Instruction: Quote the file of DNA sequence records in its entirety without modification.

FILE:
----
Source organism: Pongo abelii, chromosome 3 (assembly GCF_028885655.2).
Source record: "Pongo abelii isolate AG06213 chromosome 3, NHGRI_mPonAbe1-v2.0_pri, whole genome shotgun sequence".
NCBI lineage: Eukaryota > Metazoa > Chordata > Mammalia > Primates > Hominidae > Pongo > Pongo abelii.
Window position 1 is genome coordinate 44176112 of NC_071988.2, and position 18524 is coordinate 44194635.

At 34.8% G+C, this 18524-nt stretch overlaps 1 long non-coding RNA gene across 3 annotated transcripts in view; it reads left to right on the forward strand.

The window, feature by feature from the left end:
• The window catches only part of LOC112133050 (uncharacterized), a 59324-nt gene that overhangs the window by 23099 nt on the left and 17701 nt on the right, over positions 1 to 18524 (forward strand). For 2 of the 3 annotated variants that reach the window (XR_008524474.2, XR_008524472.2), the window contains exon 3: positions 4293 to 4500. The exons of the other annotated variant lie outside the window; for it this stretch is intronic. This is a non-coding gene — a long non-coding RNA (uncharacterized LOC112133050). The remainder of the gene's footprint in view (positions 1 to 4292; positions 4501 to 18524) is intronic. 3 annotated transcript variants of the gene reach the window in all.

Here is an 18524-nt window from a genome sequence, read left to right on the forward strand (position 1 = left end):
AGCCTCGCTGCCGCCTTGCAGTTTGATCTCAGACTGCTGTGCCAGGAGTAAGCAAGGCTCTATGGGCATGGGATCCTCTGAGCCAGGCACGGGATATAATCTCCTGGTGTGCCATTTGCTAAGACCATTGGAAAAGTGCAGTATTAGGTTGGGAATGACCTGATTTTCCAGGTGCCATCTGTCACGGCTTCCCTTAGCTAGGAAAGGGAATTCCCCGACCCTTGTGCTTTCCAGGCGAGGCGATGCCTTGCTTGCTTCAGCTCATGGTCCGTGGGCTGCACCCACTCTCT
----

Source organism: Pongo abelii, chromosome 3 (assembly GCF_028885655.2).
Source record: "Pongo abelii isolate AG06213 chromosome 3, NHGRI_mPonAbe1-v2.0_pri, whole genome shotgun sequence".
NCBI lineage: Eukaryota > Metazoa > Chordata > Mammalia > Primates > Hominidae > Pongo > Pongo abelii.
Window position 1 is genome coordinate 44176112 of NC_071988.2, and position 18524 is coordinate 44194635.

At 34.8% G+C, this 18524-nt stretch overlaps 1 long non-coding RNA gene across 3 annotated transcripts in view; it reads left to right on the forward strand.

The window, feature by feature from the left end:
• The window catches only part of LOC112133050 (uncharacterized), a 59324-nt gene that overhangs the window by 23099 nt on the left and 17701 nt on the right, over positions 1 to 18524 (forward strand). For 2 of the 3 annotated variants that reach the window (XR_008524474.2, XR_008524472.2), the window contains exon 3: positions 4293 to 4500. The exons of the other annotated variant lie outside the window; for it this stretch is intronic. This is a non-coding gene — a long non-coding RNA (uncharacterized LOC112133050). The remainder of the gene's footprint in view (positions 1 to 4292; positions 4501 to 18524) is intronic. 3 annotated transcript variants of the gene reach the window in all.

Here is an 18524-nt window from a genome sequence, read left to right on the forward strand (position 1 = left end):
AGCCTCGCTGCCGCCTTGCAGTTTGATCTCAGACTGCTGTGCCAGGAGTAAGCAAGGCTCTATGGGCATGGGATCCTCTGAGCCAGGCACGGGATATAATCTCCTGGTGTGCCATTTGCTAAGACCATTGGAAAAGTGCAGTATTAGGTTGGGAATGACCTGATTTTCCAGGTGCCATCTGTCACGGCTTCCCTTAGCTAGGAAAGGGAATTCCCCGACCCTTGTGCTTTCCAGGCGAGGCGATGCCTTGCTTGCTTCAGCTCATGGTCCGTGGGCTGCACCCACTCTCT